Slots-based planning, overnight staying and homebased airlines

Here is some input from my side.

First of all great game, I have been enjoying this game for more than 30 hours since release.

  • One annoying feat, that others have also pointed out, is when flights have to be planned. I heard that this system was implemented in a late stage during development. However, it could be tweaked to hold slots. Slots are used by airports to sell landing and takeoff time to airlines. Likewise in the planner that is used now, a slot is automatically assigned to an airline, aircraft type and passenger amounts etc. Why not determine only “spaces” (slots) and let airlines fill them their-selves? (Or by an operations manager of staff (?)) Still gives full control about the times and gates to the CEO, minus the hassle when he only has to define slots that are repeated every day/week one time only. (Or when adding stands)

  • The capacity of each stand can be maximised when airlines are allowed to stay overnight. The takeoff and landing restriction will still hold place, but the aircraft just stays on the stand. Just like what happens with GA aircraft. This allows airlines (for example) to land at 21:00 and depart 05:40-06:00 the following day. The departure runway will become wayy more effective in the morning.

  • In line with the last item, why not have homebased airlines? A contract could be signed like now happens, but only with a homebased airline also to occupy gates at night. Maybe add an airport hangar for the aircraft to spawn out of or have maintenance or something.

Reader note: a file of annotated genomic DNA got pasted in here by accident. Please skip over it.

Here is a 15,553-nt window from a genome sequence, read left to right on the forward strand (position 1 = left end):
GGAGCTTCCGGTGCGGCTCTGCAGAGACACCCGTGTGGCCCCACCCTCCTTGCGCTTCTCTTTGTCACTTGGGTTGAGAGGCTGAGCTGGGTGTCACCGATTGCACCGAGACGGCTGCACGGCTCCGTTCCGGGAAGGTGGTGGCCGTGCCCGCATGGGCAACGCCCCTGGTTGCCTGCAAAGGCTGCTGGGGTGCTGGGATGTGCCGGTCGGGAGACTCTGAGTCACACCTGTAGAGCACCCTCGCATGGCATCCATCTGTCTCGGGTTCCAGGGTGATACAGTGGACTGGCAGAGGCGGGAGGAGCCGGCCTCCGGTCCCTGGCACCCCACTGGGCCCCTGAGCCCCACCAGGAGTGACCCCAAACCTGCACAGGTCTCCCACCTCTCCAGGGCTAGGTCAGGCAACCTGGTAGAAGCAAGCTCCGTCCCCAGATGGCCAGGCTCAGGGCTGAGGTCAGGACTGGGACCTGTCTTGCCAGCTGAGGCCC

I hope these ideas are useful and can be built upon. If someone comes up with an addition or a twist to these ideas, be welcome to post below!


I believe this is a planned feature already. Take a look at the flight planner. Hover on any flight and you’ll see some information. There it says: “Frequency: once”. This hints that permanent flight routes will be a feature.

I’ve been thinking about this slot based system and I think I would prefer it as it would be more realistic. I really don’t care to have to keep planning flights by putting them on the flight planner.

What I think would work better is a system where a count of all available slots is kept. For example, if I have one small stand, and the slot turn-around time is 90 minutes and the airport is open from 6am to 6pm, then there would be 8 slots per day, or 56 slots per week. For a medium stand with a 3 hour turnaround, it would be 4 slots per day and 28 slots per week. If you have more stands you have more slots. If the airport is open longer, you have more slots (and later opening could be contingent on appropriate CAT system on the runways, etc.